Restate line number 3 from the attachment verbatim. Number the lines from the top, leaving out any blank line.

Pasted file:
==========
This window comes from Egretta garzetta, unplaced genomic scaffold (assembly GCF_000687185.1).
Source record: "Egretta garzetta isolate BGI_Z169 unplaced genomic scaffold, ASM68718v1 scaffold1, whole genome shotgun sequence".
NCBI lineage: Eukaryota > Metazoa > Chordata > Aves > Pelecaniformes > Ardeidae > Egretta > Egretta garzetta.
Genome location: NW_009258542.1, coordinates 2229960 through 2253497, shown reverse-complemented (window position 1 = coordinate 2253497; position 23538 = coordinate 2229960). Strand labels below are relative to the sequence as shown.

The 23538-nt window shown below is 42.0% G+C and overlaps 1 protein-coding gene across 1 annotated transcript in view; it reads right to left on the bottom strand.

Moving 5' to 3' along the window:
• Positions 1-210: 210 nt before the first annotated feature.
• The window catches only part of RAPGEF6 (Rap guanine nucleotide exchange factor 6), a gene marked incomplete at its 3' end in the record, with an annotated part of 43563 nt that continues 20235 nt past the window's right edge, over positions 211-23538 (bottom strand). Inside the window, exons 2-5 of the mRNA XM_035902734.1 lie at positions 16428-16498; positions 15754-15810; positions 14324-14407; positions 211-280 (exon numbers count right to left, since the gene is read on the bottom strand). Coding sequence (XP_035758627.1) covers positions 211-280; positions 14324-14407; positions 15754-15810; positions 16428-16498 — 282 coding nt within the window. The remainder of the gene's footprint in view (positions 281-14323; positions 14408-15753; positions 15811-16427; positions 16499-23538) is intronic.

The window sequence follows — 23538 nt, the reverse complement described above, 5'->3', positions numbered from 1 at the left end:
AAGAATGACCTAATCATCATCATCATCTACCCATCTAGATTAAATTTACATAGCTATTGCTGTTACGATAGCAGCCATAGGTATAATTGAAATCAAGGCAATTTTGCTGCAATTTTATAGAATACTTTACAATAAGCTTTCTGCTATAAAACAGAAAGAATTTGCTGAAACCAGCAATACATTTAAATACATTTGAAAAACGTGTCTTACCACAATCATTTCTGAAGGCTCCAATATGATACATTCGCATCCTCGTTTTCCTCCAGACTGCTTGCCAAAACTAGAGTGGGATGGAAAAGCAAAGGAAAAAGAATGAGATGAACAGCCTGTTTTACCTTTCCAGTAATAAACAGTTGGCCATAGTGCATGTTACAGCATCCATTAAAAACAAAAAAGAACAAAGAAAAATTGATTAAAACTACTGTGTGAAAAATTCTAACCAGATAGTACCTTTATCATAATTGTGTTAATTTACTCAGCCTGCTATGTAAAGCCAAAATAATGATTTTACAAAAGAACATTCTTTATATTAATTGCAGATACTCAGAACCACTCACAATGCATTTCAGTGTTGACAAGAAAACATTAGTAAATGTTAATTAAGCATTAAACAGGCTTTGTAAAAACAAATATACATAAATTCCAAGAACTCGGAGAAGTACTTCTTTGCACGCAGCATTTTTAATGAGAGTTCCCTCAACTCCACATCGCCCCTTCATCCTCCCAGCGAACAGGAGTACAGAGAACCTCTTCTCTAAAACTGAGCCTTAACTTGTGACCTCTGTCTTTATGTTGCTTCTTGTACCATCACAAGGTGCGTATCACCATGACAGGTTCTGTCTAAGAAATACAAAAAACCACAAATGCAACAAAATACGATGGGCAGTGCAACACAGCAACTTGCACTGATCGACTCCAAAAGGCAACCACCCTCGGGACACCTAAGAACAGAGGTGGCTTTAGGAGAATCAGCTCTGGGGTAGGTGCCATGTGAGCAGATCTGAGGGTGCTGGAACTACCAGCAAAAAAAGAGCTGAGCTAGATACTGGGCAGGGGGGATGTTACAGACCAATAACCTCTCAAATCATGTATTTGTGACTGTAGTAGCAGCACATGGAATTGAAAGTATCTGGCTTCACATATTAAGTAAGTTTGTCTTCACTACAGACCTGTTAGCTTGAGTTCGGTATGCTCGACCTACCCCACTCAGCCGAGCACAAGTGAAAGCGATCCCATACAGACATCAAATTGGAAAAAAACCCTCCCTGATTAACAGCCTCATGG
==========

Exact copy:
NCBI lineage: Eukaryota > Metazoa > Chordata > Aves > Pelecaniformes > Ardeidae > Egretta > Egretta garzetta.